SBU Neurobiology and Behavior Professor Receives Presidential Early Career Award For Scientists and Engineers
Alfredo Fontanini, M.D., Ph.D., to be honored by President Obama at the White House
Stony Brook, N.Y.
, November 10, 2010—Alfredo Fontanini, M.D., Ph.D., an Assistant Professor of Neurobiology and Behavior
at Stony Brook University, has been named by President Obama as a recipient of the Presidential Early Career Award for Scientists and Engineers (PECASE), the highest honor given by the United States government to science and engineering professionals in the early stages of their independent research careers.
Dr. Fontanini’s research focuses on the neuroscience of taste by studying regions of the brain that are involved in the processing and perception of taste and emotions.
“No bite of food tastes the same way twice,” explains Dr. Fontanini. “Mood, emotions, context, hunger and expectations have a major impact in determining the way we perceive sensory stimuli. Our research involves studying how expectation affects the way our brain responds to gustatory stimuli. The goal is to understand how much of what we sense is determined by our expectations and how much is due to the actual stimulus.”
The awards were established in 1996 by President Clinton and are coordinated by the Office of Science and Technology Policy within the Executive Office of the President. The recipients are selected for their pursuit of innovative research at the frontiers of science and technology and their commitment to community service as demonstrated through scientific leadership, public education or community outreach.
“Science and technology have long been at the core of America’s economic strength and global leadership,” President Obama said. “I am confident that these individuals, who have shown such tremendous promise so early in their careers, will go on to make breakthroughs and discoveries that will continue to move our nation forward in the years ahead.”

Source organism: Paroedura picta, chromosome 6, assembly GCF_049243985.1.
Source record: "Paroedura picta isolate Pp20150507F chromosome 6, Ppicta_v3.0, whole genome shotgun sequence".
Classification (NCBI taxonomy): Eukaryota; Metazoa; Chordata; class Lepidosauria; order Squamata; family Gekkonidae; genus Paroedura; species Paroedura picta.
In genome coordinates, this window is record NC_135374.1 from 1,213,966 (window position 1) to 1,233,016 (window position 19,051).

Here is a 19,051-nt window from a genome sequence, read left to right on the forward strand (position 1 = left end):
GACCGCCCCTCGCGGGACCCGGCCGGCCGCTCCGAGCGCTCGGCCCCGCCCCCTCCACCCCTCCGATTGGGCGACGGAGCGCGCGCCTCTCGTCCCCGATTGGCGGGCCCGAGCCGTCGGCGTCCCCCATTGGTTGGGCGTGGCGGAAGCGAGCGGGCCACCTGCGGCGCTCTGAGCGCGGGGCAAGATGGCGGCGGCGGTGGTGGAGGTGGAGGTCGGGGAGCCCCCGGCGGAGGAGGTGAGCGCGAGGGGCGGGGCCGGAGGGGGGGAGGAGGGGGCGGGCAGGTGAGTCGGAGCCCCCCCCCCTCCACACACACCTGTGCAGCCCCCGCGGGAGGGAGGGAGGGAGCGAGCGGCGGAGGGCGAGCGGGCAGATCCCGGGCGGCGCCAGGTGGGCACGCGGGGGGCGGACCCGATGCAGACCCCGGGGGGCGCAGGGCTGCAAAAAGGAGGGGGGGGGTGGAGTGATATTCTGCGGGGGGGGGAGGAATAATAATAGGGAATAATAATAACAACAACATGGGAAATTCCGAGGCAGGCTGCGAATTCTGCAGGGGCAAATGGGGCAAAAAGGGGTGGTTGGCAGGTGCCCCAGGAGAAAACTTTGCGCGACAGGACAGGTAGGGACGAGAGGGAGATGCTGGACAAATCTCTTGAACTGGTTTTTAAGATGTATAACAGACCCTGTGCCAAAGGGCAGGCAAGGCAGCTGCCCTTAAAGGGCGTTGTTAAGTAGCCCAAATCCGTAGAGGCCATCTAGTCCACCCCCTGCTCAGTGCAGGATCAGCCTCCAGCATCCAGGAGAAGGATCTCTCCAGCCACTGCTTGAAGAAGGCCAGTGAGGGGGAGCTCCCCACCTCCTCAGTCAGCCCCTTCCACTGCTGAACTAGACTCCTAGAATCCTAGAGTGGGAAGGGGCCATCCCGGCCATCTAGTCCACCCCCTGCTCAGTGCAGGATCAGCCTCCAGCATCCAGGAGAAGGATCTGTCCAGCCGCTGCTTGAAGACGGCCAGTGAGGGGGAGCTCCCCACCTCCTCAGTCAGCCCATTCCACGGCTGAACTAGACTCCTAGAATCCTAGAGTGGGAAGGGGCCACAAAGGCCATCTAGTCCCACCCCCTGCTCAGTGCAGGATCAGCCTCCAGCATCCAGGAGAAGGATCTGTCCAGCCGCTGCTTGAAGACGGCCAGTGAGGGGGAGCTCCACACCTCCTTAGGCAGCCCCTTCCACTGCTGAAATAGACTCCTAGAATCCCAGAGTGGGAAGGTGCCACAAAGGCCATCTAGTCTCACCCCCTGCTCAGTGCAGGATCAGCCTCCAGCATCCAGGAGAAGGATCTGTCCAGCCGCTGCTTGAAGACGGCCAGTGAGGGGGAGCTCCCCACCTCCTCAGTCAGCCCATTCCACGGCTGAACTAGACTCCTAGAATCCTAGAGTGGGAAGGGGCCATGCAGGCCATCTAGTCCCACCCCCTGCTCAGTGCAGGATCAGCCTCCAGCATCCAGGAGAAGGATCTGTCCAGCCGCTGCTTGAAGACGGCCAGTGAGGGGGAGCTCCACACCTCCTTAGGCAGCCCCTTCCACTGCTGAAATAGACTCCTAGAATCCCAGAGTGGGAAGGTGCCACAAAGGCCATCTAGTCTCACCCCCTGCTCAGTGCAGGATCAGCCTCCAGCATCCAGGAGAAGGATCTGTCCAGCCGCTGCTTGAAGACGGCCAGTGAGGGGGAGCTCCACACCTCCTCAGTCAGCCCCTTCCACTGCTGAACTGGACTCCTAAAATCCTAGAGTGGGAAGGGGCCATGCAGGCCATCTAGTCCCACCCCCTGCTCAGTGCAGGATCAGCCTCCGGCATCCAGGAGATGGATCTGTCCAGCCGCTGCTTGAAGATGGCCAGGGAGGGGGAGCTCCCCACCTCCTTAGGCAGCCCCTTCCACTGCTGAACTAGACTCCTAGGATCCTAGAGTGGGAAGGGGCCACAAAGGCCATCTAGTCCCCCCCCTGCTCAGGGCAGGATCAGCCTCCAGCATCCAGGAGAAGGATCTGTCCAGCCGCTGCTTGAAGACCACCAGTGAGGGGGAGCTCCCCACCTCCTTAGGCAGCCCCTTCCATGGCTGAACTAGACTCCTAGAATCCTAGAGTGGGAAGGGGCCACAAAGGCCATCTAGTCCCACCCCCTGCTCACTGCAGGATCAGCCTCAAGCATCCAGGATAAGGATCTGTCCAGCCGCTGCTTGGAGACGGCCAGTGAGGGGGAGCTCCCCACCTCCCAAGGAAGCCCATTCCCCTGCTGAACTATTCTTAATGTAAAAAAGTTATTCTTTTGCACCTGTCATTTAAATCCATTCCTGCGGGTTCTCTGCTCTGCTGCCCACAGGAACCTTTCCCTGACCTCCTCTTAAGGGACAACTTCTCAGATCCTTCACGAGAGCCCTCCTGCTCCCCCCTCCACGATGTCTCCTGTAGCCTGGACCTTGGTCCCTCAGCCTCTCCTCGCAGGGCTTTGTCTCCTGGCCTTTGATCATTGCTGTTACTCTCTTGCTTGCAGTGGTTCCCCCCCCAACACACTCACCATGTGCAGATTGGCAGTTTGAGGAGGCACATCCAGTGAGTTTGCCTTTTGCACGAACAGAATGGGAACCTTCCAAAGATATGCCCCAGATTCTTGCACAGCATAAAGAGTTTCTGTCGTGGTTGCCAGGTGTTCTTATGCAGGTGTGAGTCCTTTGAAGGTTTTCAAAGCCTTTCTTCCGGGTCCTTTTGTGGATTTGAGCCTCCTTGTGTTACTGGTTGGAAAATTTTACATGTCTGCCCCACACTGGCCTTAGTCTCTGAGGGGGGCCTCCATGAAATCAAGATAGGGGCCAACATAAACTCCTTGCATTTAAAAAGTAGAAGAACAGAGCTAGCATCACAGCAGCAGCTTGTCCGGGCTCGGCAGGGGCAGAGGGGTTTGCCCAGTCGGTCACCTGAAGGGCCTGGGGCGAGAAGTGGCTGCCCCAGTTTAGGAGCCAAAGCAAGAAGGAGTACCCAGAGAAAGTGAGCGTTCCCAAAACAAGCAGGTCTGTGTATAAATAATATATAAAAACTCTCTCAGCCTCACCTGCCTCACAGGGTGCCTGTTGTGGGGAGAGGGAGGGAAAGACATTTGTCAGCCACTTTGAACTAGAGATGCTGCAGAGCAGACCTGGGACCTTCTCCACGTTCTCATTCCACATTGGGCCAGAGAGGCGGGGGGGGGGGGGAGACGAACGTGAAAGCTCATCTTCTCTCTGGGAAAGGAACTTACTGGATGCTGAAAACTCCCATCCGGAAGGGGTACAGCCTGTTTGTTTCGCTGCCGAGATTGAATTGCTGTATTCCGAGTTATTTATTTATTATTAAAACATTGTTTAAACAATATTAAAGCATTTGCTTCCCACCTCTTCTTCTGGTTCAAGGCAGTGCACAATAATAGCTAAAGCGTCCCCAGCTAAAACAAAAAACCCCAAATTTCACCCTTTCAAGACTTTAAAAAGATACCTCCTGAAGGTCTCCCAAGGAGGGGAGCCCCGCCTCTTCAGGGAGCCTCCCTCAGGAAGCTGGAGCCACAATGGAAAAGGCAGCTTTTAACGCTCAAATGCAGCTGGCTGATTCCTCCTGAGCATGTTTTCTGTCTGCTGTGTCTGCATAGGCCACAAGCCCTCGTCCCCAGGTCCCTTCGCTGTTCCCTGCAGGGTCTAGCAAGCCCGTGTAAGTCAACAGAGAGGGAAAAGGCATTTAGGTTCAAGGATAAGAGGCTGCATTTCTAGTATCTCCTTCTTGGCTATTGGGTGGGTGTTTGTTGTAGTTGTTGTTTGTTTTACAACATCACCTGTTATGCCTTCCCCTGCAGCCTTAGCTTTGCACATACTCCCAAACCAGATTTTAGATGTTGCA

“Alberto’s work on how we perceive physical stimuli, such as my favorite taste, chocolate (!), is precisely what our neurobiology program is designed to achieve, a thorough understanding of the function of the brain and what contributes to ‘the mind,'” said Kenneth Kaushansky MD, MACP, Senior Vice President, Health Sciences and Dean, School of Medicine at Stony Brook University. “That his work has been recognized with a prestigious PECASE award makes all of us at Stony Brook proud, and confirms our faith in his potential to make a huge impact on health and disease.”
“I am extremely proud of Dr. Fontanini in receiving this prestigious award,” said Dr. Lorna W. Role, Chair of SBU’s Department of Neurobiology and Behavior. “The PECASE is a terrific jump start for Dr. Fontanini, who is already on an exponential rise in the field of Neuroscience. His work on gustatory circuits and taste perception is truly groundbreaking.”
A graduate of the University of Brescia Medical School in Italy, Dr. Fontanini received a PhD in Neuroscience from the same institution in 2003. After postdoctoral fellowships at Brandeis University, he joined the faculty of Stony Brook University, where he is currently Assistant Professor of Neurobiology & Behavior. From 2003-2005 he was a Sloan-Swartz Fellow for Theoretical Neurobiology at Brandeis. In 2009 he became a Klingenstein Fellow and in early 2010 received the Ajinomoto Award for Young Investigators in Gustation. He is a member of the Society for Neuroscience and the Association for Chemoreception Sciences.